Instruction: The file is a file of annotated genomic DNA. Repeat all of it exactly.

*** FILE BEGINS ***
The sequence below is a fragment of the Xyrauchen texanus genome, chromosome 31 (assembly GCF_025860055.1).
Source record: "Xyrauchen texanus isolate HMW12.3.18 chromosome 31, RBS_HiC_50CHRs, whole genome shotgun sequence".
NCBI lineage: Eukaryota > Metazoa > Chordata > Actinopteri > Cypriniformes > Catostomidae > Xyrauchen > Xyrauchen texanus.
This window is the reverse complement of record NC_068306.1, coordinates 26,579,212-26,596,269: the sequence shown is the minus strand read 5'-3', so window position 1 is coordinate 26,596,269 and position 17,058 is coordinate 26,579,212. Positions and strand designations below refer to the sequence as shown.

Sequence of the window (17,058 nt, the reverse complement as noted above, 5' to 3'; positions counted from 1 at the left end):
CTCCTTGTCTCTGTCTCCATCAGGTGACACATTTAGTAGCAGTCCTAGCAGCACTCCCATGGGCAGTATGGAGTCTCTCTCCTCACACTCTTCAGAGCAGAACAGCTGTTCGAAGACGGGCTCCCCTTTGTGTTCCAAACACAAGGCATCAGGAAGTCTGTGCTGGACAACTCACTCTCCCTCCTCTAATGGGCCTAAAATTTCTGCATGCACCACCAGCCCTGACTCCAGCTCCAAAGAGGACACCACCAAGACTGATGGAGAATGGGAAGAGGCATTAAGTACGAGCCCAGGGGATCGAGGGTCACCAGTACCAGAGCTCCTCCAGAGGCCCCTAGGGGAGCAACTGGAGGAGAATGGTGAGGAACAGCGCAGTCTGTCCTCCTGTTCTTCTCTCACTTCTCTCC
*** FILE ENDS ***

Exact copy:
The sequence below is a fragment of the Xyrauchen texanus genome, chromosome 31 (assembly GCF_025860055.1).
Source record: "Xyrauchen texanus isolate HMW12.3.18 chromosome 31, RBS_HiC_50CHRs, whole genome shotgun sequence".
NCBI lineage: Eukaryota > Metazoa > Chordata > Actinopteri > Cypriniformes > Catostomidae > Xyrauchen > Xyrauchen texanus.
This window is the reverse complement of record NC_068306.1, coordinates 26,579,212-26,596,269: the sequence shown is the minus strand read 5'-3', so window position 1 is coordinate 26,596,269 and position 17,058 is coordinate 26,579,212. Positions and strand designations below refer to the sequence as shown.

Sequence of the window (17,058 nt, the reverse complement as noted above, 5' to 3'; positions counted from 1 at the left end):
CTCCTTGTCTCTGTCTCCATCAGGTGACACATTTAGTAGCAGTCCTAGCAGCACTCCCATGGGCAGTATGGAGTCTCTCTCCTCACACTCTTCAGAGCAGAACAGCTGTTCGAAGACGGGCTCCCCTTTGTGTTCCAAACACAAGGCATCAGGAAGTCTGTGCTGGACAACTCACTCTCCCTCCTCTAATGGGCCTAAAATTTCTGCATGCACCACCAGCCCTGACTCCAGCTCCAAAGAGGACACCACCAAGACTGATGGAGAATGGGAAGAGGCATTAAGTACGAGCCCAGGGGATCGAGGGTCACCAGTACCAGAGCTCCTCCAGAGGCCCCTAGGGGAGCAACTGGAGGAGAATGGTGAGGAACAGCGCAGTCTGTCCTCCTGTTCTTCTCTCACTTCTCTCC